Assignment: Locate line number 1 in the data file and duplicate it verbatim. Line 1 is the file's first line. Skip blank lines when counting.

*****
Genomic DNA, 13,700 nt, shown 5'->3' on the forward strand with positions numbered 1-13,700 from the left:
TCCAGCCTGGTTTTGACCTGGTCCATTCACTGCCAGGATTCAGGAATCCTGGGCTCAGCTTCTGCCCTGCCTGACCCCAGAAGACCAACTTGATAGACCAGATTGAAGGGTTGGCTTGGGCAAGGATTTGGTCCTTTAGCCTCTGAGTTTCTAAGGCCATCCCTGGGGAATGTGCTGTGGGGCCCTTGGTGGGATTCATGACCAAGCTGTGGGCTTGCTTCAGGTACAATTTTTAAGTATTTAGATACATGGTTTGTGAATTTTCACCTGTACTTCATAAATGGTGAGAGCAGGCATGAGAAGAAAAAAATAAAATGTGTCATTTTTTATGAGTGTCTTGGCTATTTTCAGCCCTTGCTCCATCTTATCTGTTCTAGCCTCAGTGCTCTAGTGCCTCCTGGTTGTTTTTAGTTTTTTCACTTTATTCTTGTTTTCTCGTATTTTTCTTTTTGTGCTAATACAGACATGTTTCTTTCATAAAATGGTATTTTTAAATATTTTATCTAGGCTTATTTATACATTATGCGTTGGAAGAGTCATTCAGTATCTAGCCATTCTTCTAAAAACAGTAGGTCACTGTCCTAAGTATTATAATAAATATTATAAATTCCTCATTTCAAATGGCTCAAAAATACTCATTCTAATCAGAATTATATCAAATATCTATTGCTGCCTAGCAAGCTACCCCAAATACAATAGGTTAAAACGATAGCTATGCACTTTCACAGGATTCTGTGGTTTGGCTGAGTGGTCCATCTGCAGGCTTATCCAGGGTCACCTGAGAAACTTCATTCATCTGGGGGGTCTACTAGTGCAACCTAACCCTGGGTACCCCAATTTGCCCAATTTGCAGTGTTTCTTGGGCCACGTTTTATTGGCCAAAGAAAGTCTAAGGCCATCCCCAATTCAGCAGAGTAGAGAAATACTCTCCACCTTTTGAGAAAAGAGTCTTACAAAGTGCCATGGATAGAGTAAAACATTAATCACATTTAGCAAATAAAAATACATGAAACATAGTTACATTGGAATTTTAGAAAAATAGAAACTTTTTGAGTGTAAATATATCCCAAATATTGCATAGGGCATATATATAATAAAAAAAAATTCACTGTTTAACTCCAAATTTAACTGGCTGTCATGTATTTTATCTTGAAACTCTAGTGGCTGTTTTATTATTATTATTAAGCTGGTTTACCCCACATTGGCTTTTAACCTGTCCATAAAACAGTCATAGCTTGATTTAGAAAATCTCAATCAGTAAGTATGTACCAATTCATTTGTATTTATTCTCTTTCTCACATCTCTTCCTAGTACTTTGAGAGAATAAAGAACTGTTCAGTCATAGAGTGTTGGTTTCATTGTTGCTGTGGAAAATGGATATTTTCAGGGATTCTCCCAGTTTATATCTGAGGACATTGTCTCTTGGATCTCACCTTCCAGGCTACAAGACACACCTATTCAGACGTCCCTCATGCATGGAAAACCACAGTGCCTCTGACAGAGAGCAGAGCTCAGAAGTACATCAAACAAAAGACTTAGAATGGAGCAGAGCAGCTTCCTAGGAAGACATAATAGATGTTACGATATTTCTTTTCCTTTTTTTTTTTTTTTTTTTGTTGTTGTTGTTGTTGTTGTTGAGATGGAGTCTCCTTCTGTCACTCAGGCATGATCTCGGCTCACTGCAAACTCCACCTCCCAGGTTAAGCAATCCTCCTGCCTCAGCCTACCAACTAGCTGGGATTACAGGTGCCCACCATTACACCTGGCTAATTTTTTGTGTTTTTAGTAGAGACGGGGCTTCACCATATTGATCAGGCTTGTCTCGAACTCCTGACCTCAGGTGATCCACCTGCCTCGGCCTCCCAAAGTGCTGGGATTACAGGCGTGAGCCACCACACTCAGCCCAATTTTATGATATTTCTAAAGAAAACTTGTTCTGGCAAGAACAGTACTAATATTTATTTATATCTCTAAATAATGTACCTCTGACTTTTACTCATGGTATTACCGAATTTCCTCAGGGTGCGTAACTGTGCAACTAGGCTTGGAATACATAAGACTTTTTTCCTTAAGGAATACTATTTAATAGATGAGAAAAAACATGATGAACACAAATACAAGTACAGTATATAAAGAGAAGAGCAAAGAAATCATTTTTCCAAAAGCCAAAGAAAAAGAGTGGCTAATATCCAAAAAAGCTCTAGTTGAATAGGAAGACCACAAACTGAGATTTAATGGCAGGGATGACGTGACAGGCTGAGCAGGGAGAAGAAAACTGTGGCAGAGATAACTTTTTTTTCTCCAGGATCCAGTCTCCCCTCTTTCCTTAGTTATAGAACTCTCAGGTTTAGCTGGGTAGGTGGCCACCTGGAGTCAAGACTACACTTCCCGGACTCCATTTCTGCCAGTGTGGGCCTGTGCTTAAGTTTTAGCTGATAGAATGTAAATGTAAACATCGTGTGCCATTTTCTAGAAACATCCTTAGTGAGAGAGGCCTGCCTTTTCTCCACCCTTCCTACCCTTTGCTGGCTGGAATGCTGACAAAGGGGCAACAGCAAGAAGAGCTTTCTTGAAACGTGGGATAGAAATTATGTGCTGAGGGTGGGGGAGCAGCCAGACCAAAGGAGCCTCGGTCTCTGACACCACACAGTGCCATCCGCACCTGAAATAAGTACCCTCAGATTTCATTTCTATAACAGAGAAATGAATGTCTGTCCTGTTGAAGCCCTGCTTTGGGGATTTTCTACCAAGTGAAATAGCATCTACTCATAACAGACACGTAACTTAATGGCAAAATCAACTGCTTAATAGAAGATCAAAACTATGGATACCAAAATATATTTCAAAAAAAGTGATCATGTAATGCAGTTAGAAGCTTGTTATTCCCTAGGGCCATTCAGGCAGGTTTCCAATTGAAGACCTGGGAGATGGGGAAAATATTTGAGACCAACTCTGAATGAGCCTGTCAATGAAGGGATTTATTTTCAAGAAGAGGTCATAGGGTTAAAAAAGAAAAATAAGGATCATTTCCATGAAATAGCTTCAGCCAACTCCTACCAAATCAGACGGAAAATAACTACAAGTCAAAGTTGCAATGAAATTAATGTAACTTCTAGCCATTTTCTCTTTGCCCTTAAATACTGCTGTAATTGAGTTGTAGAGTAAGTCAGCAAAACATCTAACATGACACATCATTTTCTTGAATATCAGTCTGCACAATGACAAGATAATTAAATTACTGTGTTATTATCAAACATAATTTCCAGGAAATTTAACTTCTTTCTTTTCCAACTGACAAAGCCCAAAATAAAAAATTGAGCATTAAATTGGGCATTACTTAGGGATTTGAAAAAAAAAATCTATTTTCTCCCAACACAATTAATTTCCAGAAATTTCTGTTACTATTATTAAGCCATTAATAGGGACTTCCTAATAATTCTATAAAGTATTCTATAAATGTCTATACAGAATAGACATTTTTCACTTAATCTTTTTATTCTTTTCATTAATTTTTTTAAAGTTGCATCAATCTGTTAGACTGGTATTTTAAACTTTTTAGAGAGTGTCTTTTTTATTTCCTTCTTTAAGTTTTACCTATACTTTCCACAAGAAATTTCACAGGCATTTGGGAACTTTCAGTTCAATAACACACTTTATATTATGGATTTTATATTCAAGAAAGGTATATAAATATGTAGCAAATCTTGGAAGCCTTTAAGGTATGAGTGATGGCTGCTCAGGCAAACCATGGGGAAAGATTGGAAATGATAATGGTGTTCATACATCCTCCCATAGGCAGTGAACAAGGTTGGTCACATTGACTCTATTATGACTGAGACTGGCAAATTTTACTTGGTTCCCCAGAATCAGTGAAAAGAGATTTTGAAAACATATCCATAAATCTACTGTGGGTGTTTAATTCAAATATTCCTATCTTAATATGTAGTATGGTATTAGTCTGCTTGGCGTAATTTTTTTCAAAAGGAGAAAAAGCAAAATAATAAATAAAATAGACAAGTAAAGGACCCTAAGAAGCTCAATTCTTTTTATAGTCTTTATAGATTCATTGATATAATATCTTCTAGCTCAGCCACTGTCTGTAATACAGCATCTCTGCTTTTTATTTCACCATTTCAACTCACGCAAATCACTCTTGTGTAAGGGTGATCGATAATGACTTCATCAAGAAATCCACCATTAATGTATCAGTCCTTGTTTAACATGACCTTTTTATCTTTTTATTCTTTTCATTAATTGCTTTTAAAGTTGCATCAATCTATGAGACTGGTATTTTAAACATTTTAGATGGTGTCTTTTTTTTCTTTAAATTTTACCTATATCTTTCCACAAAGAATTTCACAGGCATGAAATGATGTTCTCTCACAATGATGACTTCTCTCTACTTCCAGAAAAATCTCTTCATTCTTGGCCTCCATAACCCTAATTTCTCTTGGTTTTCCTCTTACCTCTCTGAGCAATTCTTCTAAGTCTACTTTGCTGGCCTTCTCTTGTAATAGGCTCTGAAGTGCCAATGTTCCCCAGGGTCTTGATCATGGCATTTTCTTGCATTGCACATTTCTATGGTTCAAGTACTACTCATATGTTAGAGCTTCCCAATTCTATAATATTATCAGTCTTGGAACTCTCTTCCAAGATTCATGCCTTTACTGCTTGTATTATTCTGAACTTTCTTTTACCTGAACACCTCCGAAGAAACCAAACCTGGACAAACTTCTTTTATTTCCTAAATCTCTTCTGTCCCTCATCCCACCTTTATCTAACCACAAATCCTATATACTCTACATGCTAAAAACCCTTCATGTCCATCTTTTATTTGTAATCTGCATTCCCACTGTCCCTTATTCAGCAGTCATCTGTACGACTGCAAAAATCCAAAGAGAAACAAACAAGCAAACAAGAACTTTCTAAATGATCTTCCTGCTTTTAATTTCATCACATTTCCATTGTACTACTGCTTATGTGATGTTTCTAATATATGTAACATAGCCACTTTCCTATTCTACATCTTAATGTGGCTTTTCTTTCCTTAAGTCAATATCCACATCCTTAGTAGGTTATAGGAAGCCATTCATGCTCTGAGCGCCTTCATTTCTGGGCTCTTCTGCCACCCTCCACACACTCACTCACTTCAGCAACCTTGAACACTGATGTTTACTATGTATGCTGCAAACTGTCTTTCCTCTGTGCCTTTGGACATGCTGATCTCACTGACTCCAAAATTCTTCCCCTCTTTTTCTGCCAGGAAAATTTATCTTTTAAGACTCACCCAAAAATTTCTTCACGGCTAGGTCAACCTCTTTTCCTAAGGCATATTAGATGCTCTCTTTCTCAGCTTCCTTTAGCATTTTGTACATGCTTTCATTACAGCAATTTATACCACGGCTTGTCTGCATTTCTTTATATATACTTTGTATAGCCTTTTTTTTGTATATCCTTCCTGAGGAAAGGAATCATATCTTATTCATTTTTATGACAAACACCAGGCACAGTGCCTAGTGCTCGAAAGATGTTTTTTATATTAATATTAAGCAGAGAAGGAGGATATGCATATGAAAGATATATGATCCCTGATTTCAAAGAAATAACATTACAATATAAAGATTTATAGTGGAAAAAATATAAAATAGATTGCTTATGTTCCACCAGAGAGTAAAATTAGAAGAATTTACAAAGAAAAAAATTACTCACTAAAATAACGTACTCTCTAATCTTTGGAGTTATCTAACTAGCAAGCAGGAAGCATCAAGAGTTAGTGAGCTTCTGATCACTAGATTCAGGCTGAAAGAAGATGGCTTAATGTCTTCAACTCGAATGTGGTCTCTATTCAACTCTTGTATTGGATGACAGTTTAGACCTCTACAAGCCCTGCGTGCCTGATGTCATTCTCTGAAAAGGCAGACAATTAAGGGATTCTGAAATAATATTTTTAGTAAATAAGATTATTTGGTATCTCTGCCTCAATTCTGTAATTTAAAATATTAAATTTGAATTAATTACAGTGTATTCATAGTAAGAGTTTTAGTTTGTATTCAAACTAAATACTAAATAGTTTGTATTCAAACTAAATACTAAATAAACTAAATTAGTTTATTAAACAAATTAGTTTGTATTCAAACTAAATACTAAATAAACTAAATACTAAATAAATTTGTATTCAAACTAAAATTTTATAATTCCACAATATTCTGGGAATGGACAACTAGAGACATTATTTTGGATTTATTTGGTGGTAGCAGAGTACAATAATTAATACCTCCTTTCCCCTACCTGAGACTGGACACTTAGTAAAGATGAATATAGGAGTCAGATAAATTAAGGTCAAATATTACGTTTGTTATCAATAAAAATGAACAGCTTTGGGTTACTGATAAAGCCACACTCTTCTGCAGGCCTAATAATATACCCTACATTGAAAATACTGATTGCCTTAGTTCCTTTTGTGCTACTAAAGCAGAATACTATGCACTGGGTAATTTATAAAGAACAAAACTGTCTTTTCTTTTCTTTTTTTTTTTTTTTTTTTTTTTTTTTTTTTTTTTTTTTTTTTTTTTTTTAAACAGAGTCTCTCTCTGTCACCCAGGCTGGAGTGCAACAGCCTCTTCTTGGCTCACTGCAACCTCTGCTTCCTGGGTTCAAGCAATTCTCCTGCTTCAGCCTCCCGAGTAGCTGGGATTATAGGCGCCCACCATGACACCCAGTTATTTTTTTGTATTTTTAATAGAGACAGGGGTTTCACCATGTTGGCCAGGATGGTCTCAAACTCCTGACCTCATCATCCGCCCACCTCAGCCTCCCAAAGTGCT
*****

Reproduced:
Genomic DNA, 13,700 nt, shown 5'->3' on the forward strand with positions numbered 1-13,700 from the left: